“There are only so many London restaurants, we don’t want to run out before our domain registration, www.foodieboys.com, expires.” Tony sighed.
“Too true, perhaps we should go and review some places in Kent. After all, Kent is much like London. They have similar accents, for example.”
“I was thinking the exact same thing.”
And so it was we took the evening train heading East, towards a little place they call Birchington Vale Caravan park.
To get there we alighted the train, with all our personal belongings, at Westgate-on-Sea.
“Okay Google” shouted Toby at his Android phone, “Westgate-on-Sea foodie locations.”
Next thing you know, we’re standing outside Paul’s, which came complete with a 4.2 Google rating from five reviews. We entered and immediately noticed the delightful outside area.
“It reminds me of a Spanish garden,” Tony mused.
“I knew a girl who had her bum hole licked in a Spanish garden,” Toby shouted slightly too loudly as we pulled the door open.
After explaining ourselves we were granted permission to stay.
“Hi, we’re the FoodieBoys and we’d like to try some of your local, seasonal fare,” we said in unison.
“We’ve got burgers,” the barmaid said.
“That is SO London.We’ll have two.”
“How would you like them cooked?”
“Medium-rare please, we’re foodies from London.”
The burgers arrived, topped with blue cheese and bacon. They were perfectly pleasant, although neither of them were medium-rare. Perhaps to be expected in the sticks.
After devouring our medium-well burgers we asked at the bar for a cab to take us to the caravan park.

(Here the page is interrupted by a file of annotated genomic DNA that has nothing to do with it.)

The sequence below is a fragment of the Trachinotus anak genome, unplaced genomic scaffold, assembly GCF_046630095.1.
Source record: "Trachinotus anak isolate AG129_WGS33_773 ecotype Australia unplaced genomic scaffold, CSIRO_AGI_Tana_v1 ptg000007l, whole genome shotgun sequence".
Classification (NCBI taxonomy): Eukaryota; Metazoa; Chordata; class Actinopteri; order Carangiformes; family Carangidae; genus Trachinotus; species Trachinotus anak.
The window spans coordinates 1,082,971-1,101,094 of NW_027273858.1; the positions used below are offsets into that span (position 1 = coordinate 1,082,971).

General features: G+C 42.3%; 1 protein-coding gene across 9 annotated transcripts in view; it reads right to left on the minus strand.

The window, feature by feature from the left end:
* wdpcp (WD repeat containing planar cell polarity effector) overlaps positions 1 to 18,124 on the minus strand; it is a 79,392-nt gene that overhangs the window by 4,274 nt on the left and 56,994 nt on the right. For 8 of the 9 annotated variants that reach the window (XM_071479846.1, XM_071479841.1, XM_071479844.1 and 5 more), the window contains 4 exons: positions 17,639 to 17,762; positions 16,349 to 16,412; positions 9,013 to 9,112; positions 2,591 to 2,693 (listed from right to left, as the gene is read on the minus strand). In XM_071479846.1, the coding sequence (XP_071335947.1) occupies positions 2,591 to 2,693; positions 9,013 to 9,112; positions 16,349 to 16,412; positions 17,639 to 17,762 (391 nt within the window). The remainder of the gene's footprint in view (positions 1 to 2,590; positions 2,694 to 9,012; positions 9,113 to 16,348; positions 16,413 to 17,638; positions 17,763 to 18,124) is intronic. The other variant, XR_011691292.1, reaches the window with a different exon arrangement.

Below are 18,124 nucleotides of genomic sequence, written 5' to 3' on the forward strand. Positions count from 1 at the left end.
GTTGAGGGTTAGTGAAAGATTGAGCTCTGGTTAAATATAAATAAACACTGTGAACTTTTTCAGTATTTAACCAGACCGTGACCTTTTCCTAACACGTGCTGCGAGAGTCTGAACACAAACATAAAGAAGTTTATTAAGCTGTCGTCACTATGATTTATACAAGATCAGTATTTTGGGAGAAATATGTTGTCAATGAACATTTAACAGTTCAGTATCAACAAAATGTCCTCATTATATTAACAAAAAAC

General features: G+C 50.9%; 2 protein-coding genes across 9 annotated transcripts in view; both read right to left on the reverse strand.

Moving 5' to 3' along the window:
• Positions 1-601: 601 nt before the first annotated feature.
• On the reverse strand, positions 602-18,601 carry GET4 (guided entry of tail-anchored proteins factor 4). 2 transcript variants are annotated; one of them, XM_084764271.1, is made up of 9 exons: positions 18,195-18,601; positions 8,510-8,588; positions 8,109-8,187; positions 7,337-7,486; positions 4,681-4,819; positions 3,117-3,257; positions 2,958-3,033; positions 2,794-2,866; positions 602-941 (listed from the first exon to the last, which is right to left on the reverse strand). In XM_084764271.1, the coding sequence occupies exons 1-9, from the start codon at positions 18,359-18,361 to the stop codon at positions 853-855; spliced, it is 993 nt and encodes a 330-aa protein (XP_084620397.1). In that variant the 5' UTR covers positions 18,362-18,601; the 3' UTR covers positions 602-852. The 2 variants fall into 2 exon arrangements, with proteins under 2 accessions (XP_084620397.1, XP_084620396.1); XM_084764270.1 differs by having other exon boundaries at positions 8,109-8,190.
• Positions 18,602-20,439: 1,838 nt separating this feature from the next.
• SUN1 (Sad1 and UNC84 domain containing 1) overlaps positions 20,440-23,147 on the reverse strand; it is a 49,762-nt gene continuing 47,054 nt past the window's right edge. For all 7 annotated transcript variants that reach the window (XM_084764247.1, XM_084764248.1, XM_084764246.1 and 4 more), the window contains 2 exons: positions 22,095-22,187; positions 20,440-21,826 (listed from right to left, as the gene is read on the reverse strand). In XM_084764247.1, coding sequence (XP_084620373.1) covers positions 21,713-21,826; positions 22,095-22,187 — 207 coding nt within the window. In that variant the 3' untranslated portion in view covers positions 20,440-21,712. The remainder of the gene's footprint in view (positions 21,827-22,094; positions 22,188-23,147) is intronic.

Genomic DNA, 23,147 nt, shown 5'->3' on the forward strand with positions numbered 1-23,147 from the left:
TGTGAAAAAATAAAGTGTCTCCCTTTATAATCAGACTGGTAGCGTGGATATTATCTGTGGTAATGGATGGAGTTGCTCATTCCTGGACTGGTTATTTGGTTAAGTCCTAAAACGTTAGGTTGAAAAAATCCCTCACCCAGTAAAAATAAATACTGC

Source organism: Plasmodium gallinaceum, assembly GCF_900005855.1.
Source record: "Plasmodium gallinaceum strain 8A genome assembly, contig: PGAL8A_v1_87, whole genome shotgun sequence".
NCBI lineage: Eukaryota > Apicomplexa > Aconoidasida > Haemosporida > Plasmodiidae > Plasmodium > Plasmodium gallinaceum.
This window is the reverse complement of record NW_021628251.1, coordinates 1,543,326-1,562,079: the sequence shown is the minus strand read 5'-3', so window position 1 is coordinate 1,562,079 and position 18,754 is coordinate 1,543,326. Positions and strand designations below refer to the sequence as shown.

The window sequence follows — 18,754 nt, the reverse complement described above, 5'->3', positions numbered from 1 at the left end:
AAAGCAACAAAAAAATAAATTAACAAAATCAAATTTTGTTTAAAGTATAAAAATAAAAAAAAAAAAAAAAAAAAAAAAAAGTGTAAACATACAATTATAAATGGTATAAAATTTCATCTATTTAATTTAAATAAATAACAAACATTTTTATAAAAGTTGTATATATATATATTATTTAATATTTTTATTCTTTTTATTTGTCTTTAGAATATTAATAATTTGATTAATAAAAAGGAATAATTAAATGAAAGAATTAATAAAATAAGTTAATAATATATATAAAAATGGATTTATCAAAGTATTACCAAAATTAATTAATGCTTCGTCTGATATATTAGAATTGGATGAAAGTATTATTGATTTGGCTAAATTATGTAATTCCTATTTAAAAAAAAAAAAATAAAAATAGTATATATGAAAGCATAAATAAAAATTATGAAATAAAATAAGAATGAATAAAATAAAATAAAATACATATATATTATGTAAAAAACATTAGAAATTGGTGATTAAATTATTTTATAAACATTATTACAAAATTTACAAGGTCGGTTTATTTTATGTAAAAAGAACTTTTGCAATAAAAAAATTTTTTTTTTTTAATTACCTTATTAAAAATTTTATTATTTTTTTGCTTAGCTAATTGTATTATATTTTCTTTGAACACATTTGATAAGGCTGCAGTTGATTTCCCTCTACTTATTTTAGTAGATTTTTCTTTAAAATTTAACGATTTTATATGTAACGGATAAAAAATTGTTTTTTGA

“Call for carriages!” Tony shrieked.
“Sorry?” the barmaid responded.
“We need a taxi to take us to the caravan park.”
And so the taxi driver came, hunched over, into the bar. “TAXI FOR THE FOODIE BOYS!” He was quite the character and even asked if he could work with us on our website. We of course declined.
The Birchington Vale Caravan park came fully equipped with a bar, full to the brim of drunken men and children high on litres and litres of slush puppy.
We perused the menu to see what sort of culinary delights we might enjoy.
Chicago Town pizza or Chicago Town pizza were the options. Washed down with slush puppy.
“We’re going to need that freak taxi driver again,” Toby said with delight.
Sure enough Saturday arrived, how predictable.
During the day we ate Hula Hoops, biscuits and Feast ice creams acquired from the shop, as well as some exquisite flapjacks.
When evening arrived we headed to the bustling, seaside town of Margate – FoodieBuoys more like!!
After a pleasant hour chatting to locals on the seafront, we decided we needed to book a table at a local bistro.
“OKAY GOOGLE,” bellowed Toby, much to the bewilderment of the locals.
But before he could complete the sentence, Tony chimed in, “what about this place?”
The website’s mobile site confusingly hid the menu from us so we decided it must be exclusive. We used our influence on Twitter to acquire a table at Giorgios – an Italian/ Greek / Mediterranean restaurant depending on which site you read.
Walking in, we found that a huge stag party had also found their way into the place, but we recognised the commercial imperative that large venues have to get as many people in as possible to make their restaurant economically viable. Plus, we were hungry and didn’t know anywhere else to go. So we snapped up our table.
Cocktails! Personally, we can’t have a meal without having at least one before. That’s because we’re London foodies, you may feel differently. We ordered espresso martinis but received one more than we asked for*! Whether this was a genuine mistake, or an attempt to butter up #FoodInfluencers we can’t be sure.
(*Full disclosure – we did not request this but these “mistakes” are a perk of the job.)
We ordered our food.
Starters: Tone opted for scallops with bacon and asparagus, while Tobes went for a mozzarella and tomato salad.
“It freaks my nut every time I piss after asparagus,” Tony told the owner.